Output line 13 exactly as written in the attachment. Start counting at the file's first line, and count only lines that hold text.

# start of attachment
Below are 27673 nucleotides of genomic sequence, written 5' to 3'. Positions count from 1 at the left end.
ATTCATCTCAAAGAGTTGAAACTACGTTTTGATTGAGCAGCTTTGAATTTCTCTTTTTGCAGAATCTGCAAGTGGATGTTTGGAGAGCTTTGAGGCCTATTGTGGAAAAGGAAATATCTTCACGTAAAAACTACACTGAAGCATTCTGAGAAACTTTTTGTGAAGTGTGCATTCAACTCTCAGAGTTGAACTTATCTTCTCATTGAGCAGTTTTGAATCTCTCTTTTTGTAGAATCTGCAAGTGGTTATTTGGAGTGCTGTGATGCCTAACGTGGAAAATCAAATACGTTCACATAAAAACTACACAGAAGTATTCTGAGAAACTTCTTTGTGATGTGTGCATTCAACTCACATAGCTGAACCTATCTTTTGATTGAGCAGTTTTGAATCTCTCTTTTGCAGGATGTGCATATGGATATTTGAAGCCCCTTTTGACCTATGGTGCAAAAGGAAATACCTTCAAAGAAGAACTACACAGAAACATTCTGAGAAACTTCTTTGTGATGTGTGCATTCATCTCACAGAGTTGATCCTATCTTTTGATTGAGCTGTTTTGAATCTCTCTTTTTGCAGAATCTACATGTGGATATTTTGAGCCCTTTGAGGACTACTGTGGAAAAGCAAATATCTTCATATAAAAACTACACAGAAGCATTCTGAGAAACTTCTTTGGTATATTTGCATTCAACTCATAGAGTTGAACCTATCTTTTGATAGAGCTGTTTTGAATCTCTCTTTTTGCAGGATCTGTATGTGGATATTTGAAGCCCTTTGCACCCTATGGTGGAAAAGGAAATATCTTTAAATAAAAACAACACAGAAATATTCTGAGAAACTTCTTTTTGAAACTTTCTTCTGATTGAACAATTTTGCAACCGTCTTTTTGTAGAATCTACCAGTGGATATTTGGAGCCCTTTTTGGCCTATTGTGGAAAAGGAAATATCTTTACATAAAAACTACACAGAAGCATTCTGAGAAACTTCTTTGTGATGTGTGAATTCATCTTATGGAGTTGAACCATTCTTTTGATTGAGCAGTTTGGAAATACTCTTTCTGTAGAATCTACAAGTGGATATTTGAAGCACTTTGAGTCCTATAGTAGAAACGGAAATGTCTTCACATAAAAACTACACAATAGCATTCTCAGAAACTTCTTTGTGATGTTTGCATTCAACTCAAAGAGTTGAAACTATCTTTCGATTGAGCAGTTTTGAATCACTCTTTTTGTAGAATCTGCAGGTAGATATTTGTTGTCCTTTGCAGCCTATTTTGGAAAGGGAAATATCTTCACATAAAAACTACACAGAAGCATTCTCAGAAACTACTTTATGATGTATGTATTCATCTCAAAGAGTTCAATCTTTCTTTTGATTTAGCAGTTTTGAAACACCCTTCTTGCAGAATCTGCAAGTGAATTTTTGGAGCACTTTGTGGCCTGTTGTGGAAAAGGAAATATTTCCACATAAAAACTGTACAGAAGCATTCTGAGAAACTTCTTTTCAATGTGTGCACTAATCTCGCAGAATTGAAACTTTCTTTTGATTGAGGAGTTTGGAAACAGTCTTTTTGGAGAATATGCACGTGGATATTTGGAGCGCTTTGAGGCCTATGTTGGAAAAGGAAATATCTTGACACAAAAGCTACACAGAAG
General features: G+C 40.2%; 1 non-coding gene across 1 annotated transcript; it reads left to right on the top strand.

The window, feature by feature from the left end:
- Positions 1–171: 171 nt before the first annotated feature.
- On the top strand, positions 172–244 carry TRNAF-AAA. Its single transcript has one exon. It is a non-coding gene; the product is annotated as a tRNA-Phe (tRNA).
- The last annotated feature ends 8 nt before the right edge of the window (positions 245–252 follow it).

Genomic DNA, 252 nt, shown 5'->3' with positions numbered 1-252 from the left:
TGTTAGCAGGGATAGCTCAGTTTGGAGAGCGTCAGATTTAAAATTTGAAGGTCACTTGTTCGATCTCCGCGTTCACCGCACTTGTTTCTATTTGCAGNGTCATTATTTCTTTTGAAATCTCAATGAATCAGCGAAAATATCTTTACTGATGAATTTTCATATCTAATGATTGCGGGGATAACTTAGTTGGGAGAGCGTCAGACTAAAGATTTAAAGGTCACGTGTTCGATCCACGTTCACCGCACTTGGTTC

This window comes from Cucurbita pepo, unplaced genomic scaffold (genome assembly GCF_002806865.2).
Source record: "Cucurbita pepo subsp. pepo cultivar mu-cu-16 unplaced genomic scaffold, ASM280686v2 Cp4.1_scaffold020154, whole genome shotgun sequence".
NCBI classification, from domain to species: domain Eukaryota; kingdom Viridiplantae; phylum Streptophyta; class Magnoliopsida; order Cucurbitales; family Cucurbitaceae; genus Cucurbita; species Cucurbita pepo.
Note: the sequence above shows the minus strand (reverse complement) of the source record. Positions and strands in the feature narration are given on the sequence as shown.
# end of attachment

Note: the sequence above shows the minus strand (reverse complement) of the source record. Positions and strands in the feature narration are given on the sequence as shown.